• The essence of the report, which was derived from a single source, was that Navalny’s foundation operates what it called an “Elf factory” (a deliberate reference to Yevgeny Prigozhin’s notorious pro-Kremlin “Troll factory”), where staff are paid to post criticism of the Russian authorities and the war in Ukraine online. For example, posts that describe Putin as a “crazy grandad in the bunker” who is leading Russia to chaos. In addition, the “elves” allegedly sometimes launch special campaigns, including posts in support of Navalny and his foundation. The report claimed that the factory is funded by the Free Russia Foundation, an anti-war group.
  • Navalny’s Anti-Corruption Foundation described the allegations as false and pointed out that it has no connection with the Free Russia Foundation. The SVTV article was criticized by other journalists for failing to actually investigate the claims, and instead relying on comments by a single source.
  • Nevertheless, a version of the “Elf factory,” where staff are hired to spread criticism of Putin and his war, does in fact exist. A year ago, the independent Fontanka news site reported that a “reverse troll factory” had been set up in the Georgian capital of Tbilisi. It was supposedly paying $52 a day for staff to post 240 anti-Kremlin comments online and had recruited staff from among the thousands of journalists, activists and other dissenters who left Russia for Georgia following the invasion of Ukraine.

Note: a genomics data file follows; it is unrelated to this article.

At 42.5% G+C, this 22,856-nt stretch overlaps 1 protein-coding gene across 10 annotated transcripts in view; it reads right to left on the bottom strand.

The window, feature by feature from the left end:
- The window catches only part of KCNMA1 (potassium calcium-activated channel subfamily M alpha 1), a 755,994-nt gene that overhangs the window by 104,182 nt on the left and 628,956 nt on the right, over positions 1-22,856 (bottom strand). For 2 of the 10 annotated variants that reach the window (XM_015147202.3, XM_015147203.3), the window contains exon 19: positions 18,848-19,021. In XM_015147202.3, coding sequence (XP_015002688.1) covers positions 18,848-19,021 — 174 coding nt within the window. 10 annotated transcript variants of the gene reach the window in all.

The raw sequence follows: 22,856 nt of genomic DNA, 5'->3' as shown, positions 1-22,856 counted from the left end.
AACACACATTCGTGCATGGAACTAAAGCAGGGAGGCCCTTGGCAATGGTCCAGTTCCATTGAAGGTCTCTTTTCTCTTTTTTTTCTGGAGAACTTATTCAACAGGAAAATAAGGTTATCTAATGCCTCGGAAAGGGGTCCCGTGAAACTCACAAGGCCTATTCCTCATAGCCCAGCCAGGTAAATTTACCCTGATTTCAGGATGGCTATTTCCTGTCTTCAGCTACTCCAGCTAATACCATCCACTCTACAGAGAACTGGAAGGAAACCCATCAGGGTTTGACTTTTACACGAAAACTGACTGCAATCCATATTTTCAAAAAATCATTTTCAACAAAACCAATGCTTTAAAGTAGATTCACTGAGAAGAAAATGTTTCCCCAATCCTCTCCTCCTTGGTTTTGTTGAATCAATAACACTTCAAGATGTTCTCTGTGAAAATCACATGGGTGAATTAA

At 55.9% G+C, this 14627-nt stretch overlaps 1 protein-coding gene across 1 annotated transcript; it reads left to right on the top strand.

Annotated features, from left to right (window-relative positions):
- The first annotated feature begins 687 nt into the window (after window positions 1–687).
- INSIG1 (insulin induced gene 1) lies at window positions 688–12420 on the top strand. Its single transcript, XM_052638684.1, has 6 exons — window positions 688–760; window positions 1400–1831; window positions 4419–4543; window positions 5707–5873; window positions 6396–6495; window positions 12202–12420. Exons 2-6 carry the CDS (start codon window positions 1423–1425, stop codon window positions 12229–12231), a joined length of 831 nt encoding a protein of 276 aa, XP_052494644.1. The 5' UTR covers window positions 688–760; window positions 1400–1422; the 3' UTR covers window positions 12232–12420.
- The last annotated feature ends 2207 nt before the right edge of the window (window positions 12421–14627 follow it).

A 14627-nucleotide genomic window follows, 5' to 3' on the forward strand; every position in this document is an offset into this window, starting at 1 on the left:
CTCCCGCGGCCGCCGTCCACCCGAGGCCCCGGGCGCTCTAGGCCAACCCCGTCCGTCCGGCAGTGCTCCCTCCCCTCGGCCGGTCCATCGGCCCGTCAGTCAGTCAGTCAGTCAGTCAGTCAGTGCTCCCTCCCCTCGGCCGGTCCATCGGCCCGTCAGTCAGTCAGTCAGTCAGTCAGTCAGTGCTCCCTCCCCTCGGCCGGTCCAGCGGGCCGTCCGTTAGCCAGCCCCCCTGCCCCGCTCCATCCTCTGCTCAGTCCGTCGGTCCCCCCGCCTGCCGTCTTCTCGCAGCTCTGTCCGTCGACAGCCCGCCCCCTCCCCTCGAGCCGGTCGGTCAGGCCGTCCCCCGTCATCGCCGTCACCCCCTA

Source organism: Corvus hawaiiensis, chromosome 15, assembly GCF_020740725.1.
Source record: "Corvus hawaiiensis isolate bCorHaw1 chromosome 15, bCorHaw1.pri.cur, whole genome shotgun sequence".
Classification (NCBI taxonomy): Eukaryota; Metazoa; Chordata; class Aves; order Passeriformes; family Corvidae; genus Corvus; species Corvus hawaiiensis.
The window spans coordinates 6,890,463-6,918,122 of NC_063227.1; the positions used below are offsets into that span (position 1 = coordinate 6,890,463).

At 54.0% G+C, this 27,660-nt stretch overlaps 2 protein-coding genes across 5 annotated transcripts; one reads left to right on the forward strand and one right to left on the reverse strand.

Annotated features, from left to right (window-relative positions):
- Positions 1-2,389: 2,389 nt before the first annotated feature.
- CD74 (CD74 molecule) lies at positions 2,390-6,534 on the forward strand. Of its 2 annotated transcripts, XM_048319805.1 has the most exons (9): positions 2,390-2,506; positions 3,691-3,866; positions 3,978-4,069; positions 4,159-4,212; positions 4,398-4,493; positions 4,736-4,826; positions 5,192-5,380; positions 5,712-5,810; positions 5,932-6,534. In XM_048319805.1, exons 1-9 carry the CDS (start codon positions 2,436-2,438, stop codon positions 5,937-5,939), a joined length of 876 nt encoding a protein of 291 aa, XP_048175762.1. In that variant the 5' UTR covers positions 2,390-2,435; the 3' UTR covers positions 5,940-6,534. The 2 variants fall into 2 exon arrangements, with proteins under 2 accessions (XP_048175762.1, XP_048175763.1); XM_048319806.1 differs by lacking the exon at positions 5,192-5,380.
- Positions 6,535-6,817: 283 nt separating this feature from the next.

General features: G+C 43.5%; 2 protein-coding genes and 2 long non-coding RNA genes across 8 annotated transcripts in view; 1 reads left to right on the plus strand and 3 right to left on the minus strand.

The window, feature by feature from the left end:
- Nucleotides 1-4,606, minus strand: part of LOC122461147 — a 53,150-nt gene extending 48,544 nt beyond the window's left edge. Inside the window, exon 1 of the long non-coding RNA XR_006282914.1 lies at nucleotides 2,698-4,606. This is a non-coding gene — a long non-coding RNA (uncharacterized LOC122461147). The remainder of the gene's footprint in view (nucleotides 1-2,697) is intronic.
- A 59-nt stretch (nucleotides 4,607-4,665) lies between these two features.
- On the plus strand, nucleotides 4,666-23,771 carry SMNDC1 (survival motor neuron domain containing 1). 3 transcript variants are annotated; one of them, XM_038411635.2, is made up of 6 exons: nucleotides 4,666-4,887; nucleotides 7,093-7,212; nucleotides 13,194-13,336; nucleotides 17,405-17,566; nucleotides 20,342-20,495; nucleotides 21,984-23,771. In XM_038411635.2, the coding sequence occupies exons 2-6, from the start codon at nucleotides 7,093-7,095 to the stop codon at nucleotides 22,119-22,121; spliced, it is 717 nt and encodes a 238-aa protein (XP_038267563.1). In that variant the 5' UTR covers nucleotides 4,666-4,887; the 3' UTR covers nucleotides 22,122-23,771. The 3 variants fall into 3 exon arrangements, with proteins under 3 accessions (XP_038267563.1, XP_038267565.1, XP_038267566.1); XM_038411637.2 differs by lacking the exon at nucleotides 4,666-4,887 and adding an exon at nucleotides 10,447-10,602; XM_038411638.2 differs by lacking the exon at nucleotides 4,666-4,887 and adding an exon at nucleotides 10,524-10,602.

• After the publication of the SVTV report about the alleged Navalny “bot farm”, the Free Russia Foundation confirmed that it had indeed created its own anti-Kremlin online operation, part of which was called the “Legion of Elves.”

Why the world should care:

The fact that the two main news stories of the week in opposition circles revolved around topics that have long been well-known and publicly available demonstrates the kinds of topics that continue to dominate conversation among anti-war Russians. First, the problem of getting foreign bank cards has not disappeared. After Visa and Mastercard were disconnected, Russians cannot use their Russian-issued cards abroad, and it is becoming more and more difficult to obtain a card from a foreign bank without other documentation, such as a residence permit or registration. Meanwhile, reports about using “bot farms” to combat Russian propaganda raises questions about ethics, especially given how the Putin regime continues to use its own “trolls” to promote its narrative online.